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Technology / Cybersecurity

AI in Cyber Security: Creating the best defence against modern cyber attacks

Before embarking on this intro to my AI & security article, I tried to avoid the ‘robot uprising’, ‘Terminator’, ‘cyborg overlords’ rhetoric.  However, this effort was in vain, as I came to the realisation that the Terminator was a perfect segue into the article. In the original film Schwarzenegger’s Terminator was the bad guy, a fact often forgotten, directed by the artificial intelligence Skynet.

In the sequel, the humans embrace the Skynet technology, reprogramming a Terminator and sending it back in time to protect a young John Connor. It is from this film where the Terminator is then consistently fighting for humanity, keeping the various John Connors from harm and battling Skynet. Withdrawing from the world of fiction and coming back to reality, this is not a million miles away from how AI is being used in IT security – without the guns and Guns N’ Roses soundtrack of course.

While attackers have leveraged AI for such things as automated bot attacks, the good guys have taken the technology to create a new type of defence – thereby levelling the cyber playing field and ushering in a new ‘machine age.’

However, before delving into the AI-Security dynamic, let’s dispense with the fiction of Terminator. Offering a description of AI in cyber security, Oliver Tavakoli, CTO at Vectra Networks, told CBR:

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“Most leading edge cyber security solutions would more accurately be described as employing ‘data science’ and ‘machine learning’ than ‘AI’. There is no concise technical definition of AI, though pop culture is replete with examples such as HAL 9000, Skynet, WOPR, etc. No AI used in the context of cyber security attempts the level of general intelligence shown in movies. Instead, machine learning is applied to a more constrained series of problems and when it looks advanced enough, people are apt to refer to it as AI.”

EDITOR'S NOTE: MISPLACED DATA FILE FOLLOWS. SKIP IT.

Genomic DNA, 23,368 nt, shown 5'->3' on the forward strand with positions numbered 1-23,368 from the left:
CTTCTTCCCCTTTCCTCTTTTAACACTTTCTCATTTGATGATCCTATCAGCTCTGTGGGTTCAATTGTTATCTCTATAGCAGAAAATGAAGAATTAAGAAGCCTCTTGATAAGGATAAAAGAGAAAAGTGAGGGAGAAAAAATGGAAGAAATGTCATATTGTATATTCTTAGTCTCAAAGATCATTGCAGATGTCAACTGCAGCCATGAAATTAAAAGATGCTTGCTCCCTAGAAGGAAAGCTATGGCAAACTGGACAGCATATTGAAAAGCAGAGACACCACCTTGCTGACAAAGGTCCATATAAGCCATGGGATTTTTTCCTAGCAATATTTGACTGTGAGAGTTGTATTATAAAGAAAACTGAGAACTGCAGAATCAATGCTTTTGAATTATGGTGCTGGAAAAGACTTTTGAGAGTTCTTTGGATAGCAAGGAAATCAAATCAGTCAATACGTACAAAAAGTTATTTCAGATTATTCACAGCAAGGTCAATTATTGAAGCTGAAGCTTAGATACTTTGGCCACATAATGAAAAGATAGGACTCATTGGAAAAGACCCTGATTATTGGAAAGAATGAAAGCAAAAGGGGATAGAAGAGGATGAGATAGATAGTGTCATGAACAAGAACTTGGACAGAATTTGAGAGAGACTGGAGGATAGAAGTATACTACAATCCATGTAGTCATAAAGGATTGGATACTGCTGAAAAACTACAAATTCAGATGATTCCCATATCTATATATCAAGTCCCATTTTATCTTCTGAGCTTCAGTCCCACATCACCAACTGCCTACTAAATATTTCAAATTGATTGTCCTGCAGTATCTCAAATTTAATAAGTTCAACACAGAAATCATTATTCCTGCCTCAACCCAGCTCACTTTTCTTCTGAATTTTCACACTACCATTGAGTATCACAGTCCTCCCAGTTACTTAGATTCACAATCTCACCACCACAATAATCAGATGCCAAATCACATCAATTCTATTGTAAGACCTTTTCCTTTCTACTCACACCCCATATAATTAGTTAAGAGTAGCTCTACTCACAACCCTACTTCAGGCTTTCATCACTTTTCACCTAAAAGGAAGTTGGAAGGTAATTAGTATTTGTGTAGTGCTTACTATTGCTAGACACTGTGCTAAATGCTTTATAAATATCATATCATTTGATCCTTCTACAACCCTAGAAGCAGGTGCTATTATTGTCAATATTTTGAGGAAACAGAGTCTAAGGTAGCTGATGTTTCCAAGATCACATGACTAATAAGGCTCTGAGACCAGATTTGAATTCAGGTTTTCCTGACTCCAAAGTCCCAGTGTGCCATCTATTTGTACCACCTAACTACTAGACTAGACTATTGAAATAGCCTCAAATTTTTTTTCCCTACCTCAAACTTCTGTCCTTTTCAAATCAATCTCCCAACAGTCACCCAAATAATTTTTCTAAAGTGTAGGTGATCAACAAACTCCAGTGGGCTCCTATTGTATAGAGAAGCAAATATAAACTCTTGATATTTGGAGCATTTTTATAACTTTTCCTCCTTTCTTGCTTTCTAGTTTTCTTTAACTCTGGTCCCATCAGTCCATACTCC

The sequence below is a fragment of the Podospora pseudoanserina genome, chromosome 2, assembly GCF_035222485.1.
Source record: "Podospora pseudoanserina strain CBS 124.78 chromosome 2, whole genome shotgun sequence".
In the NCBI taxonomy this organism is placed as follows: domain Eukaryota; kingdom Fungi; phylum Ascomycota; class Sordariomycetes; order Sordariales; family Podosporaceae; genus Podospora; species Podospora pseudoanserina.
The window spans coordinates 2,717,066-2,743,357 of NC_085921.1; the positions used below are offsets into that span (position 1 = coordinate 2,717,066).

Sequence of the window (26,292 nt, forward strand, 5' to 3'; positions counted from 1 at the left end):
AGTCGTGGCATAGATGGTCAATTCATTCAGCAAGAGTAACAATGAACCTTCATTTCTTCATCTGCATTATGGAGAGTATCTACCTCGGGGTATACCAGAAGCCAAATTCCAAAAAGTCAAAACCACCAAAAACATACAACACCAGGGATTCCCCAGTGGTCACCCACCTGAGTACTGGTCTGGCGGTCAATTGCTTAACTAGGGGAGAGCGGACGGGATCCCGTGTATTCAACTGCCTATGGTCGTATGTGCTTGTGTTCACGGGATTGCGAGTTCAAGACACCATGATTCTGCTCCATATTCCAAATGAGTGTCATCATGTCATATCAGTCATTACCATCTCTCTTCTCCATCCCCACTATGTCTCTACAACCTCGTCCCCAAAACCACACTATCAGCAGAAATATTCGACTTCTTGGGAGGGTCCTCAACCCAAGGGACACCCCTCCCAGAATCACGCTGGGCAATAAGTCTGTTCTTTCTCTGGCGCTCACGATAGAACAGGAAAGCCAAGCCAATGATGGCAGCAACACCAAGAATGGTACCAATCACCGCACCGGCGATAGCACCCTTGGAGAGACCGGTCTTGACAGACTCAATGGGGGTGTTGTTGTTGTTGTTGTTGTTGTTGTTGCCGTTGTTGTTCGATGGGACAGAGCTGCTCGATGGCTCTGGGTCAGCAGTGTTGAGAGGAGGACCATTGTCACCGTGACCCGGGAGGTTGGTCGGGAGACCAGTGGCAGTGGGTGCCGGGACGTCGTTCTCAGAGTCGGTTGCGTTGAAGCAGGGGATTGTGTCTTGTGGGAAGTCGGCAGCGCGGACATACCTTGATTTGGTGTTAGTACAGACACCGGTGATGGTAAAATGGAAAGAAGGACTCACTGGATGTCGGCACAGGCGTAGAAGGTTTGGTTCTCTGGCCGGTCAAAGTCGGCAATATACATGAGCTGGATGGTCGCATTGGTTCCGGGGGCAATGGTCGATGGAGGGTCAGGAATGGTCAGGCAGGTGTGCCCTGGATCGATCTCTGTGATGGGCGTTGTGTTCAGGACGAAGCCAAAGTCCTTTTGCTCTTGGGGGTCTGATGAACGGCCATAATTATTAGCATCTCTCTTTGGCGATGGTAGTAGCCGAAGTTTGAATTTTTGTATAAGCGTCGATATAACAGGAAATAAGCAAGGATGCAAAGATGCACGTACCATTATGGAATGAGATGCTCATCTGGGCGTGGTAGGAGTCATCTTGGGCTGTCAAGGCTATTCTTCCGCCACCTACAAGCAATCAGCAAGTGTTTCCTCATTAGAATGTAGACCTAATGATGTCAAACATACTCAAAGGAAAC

No matter how you refer to it, artificial technology or machine learning, the technology cuts to the core of two major problems facing the IT security industry.

The first is data; IT security pros are facing an information overload, with vast amounts of data with a very low signal-to-noise ratio. Far outside the capabilities of humans, AI can analyse huge amounts of complex data with speed and accuracy.  Balabit CEO Zoltán Györko explained the valuable insights that AI offers, telling CBR:

“Using artificial intelligence or machine learning can help with the information/data overload problem. Instead of presenting security analysts with terabytes of raw data we can present them with easy-to-understand views such as behavioural profiles or virtual "video recordings" of user sessions or a prioritised view of all unusual events. A machine can really efficiently dig through tons of raw data and produce real insight from it thereby freeing up security teams to focus on what's really important for them.”

This fast, accurate processing of data also affords defenders another weapon against attackers – that of finding behavioural patterns. This cuts to the second major issue facing security professionals in that attackers are constantly evolving and keeping one step ahead of defenders. Attackers are constantly swapping and changing attack methods, finding new flaws and manipulating new victims – all of which results in defenders playing catch-up. HOwever, this could change with AI, as Wandera CEO Eldar Tuvey told CBR.

“One of the key advantages of AI solutions is the ability to establish behavioural patterns, otherwise known as "profiles", from largely unlabelled and unstructured data.” 

“These patterns provide additional insights to our security experts, and are also utilised as additional inputs to further machine learning processes. For example, clustering algorithms can be deployed to help identifying peer groups of vulnerable systems or users, or finding correlations between malicious websites and applications.”

By establishing profiles and utilising behavioural analytics, intelligent anomaly detection can be performed in order to identify potential exploits or vulnerabilities. As a company which relies heavily on behavioural analytics, Wandera’s Tuvey told CBR how machine learning allows the triggering of tailored mechanisms and the application of very specific security policies – giving an example, Tuvey explained how a specific security policy may be applied on “a certain app on a given user's device, at a particular local time frame and geo-location. Such a policy may be completely irrelevant to another user even in the same peer group.”

This identification and analysis of behaviour could become the authentication of the future, with Balabit’s Györko telling CBR that behavioural analytics will replace one-off authentication methods such as passwords and form a new kind of continuous authentication.

Data is at the core of AI, but it is a double-edged sword. While it affords defenders with increased intelligence and fast processing, it can also be leveraged by attackers. Attackers will identify that the key to AI is data and will look to compromise and manipulate that data to their own advantage. Speaking about this threat, Darktrace’s Dave Palmer said: